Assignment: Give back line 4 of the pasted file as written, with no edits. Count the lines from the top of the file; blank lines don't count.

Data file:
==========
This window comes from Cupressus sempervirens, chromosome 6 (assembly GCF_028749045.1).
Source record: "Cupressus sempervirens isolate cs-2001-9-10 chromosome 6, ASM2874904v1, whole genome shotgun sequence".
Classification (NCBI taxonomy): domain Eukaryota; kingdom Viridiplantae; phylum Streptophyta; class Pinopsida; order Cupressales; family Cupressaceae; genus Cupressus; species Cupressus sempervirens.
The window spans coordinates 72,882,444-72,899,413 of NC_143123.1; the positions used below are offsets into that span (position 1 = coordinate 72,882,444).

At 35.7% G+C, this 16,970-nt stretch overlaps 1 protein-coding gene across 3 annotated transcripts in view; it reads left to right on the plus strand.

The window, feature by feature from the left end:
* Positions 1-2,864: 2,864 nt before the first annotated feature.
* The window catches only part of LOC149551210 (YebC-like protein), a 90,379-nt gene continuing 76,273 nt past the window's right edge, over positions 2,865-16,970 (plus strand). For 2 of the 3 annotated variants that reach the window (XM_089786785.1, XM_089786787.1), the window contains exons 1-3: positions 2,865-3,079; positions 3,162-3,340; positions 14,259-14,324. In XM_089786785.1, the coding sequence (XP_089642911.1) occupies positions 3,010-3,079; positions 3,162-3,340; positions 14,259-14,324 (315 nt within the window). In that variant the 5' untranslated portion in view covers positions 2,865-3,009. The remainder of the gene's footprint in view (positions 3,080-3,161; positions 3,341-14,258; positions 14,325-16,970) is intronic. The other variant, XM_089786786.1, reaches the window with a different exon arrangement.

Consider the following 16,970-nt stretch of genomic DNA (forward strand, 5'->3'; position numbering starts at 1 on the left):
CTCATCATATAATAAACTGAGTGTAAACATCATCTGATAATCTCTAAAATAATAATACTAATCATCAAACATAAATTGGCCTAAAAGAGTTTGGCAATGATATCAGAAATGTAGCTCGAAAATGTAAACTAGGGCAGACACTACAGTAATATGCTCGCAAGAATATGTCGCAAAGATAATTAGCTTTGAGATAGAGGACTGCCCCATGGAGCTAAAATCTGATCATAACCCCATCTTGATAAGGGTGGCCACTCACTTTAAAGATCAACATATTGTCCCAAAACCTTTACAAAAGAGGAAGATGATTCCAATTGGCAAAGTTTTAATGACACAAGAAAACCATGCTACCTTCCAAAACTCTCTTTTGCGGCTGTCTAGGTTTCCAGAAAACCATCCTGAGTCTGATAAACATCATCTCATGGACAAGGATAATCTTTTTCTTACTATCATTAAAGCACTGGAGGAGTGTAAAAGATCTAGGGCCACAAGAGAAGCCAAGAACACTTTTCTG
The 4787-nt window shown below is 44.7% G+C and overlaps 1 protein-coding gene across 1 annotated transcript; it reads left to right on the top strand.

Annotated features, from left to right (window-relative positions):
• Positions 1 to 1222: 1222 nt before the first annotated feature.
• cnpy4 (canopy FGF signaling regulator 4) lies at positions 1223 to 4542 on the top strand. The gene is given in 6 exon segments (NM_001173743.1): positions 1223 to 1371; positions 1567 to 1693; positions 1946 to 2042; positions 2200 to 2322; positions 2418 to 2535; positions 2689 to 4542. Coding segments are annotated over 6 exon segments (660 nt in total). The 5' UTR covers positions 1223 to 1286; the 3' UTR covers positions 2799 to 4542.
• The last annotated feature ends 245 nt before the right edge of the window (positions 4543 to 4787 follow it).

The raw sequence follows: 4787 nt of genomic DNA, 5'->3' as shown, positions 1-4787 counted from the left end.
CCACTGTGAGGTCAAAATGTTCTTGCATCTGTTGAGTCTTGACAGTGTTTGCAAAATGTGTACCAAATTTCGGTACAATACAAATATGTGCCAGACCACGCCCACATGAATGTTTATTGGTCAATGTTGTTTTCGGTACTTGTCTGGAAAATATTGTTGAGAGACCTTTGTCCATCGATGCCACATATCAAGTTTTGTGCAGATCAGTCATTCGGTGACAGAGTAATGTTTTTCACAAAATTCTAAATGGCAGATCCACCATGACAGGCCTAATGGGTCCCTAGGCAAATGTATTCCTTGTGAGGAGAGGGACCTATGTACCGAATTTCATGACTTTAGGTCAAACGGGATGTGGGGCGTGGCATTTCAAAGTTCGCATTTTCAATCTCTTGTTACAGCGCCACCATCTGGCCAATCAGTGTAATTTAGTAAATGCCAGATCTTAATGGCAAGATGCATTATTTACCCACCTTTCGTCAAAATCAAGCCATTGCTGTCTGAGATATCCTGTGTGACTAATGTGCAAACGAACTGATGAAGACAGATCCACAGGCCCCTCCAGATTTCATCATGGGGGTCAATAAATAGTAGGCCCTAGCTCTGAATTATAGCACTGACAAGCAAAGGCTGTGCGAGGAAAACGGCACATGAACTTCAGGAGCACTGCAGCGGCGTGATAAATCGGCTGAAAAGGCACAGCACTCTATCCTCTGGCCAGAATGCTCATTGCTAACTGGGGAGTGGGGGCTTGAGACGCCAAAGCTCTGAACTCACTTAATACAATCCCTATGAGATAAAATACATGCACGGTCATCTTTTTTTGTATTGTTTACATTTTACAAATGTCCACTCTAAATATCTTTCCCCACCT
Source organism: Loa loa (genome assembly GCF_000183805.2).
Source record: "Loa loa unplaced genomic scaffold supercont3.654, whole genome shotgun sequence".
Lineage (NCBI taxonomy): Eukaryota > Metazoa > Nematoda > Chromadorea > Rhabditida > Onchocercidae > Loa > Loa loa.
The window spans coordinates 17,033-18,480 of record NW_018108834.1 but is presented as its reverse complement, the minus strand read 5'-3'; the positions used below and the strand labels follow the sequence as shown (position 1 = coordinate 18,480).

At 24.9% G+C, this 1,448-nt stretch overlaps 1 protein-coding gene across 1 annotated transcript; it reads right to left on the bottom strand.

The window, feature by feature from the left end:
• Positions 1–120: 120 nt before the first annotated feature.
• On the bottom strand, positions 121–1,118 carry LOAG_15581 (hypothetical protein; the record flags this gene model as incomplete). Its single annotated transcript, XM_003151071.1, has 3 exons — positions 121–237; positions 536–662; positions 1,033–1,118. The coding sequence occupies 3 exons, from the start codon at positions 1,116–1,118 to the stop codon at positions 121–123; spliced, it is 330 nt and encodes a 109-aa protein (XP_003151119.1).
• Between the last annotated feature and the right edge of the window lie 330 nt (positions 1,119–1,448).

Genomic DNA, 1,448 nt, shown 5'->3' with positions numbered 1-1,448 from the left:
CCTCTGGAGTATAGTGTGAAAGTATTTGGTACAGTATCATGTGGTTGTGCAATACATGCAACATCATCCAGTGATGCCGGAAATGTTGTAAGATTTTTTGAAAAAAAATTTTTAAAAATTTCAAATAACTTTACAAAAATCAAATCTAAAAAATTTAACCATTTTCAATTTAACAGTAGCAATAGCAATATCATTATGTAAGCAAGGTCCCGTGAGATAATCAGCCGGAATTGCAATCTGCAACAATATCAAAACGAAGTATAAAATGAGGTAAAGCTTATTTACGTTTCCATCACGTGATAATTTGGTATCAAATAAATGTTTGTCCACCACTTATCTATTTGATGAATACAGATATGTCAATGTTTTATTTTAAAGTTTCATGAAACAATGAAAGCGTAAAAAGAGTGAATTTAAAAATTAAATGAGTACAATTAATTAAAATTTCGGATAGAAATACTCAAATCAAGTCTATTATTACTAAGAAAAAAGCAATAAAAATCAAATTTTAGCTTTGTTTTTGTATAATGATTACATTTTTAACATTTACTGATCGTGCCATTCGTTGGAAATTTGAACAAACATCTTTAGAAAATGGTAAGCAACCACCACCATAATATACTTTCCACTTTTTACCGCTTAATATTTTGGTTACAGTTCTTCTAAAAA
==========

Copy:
The window spans coordinates 72,882,444-72,899,413 of NC_143123.1; the positions used below are offsets into that span (position 1 = coordinate 72,882,444).